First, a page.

It was through this Community Care Project that the idea for 'Thought on a Thread' originated - a simple principle that encapsulates the profoundest of connotations. Having received mindfulness teaching themselves the community decided to create these identical threads so as to feel connected and share feelings of kindness with those wearing them throughout the world. Mindfulness practices everywhere are now presented with this little red bead & black thread to remind us to...

  • Explore - This is our physical connection with the present; feeling the ground beneath our feet & the air against our skin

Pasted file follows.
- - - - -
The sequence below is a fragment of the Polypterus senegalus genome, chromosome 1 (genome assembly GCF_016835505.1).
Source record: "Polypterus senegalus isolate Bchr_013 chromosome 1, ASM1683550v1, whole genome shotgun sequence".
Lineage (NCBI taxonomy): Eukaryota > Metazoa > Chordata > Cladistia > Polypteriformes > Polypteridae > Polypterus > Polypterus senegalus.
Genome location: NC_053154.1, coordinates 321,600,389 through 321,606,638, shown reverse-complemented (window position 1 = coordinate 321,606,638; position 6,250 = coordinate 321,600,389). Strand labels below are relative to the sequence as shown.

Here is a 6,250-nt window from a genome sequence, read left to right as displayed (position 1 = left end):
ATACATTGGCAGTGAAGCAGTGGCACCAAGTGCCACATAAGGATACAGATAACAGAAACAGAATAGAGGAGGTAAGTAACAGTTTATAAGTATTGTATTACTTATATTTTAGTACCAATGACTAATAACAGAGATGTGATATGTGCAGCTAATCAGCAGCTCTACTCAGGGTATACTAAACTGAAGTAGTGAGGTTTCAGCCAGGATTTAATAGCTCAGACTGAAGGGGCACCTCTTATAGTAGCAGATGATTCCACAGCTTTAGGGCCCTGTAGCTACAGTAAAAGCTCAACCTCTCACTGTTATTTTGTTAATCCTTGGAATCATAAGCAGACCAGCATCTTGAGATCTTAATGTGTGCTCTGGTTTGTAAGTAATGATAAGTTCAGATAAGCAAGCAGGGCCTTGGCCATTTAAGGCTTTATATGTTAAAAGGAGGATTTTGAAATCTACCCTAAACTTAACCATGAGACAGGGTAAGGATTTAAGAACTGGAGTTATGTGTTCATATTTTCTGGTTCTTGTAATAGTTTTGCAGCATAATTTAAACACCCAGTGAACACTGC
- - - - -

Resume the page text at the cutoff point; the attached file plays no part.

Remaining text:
• Breathe - Be able to feel & appreciate the rise and fall of our stomach; the flow of breath as it travels in & around our entire body - how this breath can be held; cradled and then simply let go
  • Connect - By touching the bead we are able to feel our connection to the present and a connection to those throughout the world wearing identical threads with a kindly awareness.

To me, this bead symbolises a fundamental kindness which is somewhat absent in my daily life; a kindness that I hold towards myself & others; a kindness I have only begun to touch upon by connecting with & exploring mindfulness.

More information can be found at: www.thoughtonathread.co.uk

I'd like to take this opportunity to thank sincerely those who shared my experience of mindfulness & from this day forth I wear my 'thought on a thread' with pride, compassion & "always with kindly awareness".